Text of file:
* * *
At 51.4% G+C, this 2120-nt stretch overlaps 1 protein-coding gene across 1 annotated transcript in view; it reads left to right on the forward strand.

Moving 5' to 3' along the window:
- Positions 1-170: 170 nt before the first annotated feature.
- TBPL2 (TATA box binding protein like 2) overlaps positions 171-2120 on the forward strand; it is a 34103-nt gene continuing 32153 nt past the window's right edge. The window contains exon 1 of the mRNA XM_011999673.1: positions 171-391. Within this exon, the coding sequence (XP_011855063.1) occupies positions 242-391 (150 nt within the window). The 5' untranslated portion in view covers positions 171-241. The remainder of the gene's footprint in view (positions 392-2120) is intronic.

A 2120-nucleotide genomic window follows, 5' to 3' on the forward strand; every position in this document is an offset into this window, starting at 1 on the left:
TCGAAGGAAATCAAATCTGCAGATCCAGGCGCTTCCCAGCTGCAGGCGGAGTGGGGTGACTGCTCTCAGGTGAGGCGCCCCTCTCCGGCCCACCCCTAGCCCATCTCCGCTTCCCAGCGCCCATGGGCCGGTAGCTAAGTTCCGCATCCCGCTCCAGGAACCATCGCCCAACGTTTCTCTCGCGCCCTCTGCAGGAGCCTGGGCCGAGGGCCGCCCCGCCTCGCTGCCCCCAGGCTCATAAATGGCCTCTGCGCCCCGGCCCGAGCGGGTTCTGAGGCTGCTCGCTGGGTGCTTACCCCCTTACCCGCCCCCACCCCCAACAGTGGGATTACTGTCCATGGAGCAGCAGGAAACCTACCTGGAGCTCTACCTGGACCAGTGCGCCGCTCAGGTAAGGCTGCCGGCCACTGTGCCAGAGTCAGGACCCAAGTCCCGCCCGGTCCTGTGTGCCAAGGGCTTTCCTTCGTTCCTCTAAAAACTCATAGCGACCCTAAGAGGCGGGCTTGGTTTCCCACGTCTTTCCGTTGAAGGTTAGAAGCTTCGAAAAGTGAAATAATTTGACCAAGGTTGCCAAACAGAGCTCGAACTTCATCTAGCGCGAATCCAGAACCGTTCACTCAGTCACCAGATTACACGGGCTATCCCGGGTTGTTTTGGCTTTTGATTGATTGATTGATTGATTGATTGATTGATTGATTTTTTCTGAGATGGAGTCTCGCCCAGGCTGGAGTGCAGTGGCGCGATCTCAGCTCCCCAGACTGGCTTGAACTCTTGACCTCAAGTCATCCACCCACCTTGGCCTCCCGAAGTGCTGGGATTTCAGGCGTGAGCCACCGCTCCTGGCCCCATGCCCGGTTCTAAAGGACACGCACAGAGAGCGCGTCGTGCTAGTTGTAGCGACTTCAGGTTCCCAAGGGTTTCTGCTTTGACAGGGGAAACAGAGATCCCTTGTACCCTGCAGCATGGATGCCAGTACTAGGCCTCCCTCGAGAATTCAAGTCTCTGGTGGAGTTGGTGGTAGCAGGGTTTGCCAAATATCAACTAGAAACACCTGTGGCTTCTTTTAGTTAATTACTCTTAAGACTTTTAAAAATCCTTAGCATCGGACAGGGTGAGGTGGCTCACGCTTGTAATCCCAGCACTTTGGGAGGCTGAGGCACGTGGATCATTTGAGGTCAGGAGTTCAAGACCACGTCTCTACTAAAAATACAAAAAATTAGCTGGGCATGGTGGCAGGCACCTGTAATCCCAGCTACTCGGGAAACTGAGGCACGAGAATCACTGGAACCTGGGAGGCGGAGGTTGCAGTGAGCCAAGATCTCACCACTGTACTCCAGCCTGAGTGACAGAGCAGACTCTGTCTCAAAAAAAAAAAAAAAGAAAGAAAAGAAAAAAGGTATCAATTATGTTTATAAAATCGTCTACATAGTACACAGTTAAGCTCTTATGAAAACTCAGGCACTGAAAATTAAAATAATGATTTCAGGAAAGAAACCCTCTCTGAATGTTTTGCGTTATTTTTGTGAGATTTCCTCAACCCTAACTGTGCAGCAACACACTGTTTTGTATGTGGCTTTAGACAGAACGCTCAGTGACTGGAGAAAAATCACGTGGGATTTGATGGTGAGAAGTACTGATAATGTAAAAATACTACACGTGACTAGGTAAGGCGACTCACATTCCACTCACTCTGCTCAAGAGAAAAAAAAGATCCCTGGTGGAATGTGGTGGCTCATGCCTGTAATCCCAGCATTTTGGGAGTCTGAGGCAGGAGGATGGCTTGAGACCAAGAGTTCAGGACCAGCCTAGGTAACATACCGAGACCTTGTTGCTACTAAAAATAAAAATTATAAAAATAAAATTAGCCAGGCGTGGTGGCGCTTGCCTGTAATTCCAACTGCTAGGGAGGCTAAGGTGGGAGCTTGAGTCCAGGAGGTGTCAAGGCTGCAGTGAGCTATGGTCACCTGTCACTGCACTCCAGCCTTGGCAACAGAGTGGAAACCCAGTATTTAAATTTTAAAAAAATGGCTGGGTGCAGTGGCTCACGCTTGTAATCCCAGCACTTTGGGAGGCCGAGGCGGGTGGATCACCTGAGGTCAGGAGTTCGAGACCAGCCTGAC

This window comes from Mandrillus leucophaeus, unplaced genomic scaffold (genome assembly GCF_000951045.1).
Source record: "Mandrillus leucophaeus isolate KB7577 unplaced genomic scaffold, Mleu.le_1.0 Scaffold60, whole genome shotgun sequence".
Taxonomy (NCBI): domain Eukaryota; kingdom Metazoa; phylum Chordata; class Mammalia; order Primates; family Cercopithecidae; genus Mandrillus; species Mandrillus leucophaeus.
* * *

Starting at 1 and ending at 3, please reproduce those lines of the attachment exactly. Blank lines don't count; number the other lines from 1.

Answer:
At 51.4% G+C, this 2120-nt stretch overlaps 1 protein-coding gene across 1 annotated transcript in view; it reads left to right on the forward strand.

Moving 5' to 3' along the window:
- Positions 1-170: 170 nt before the first annotated feature.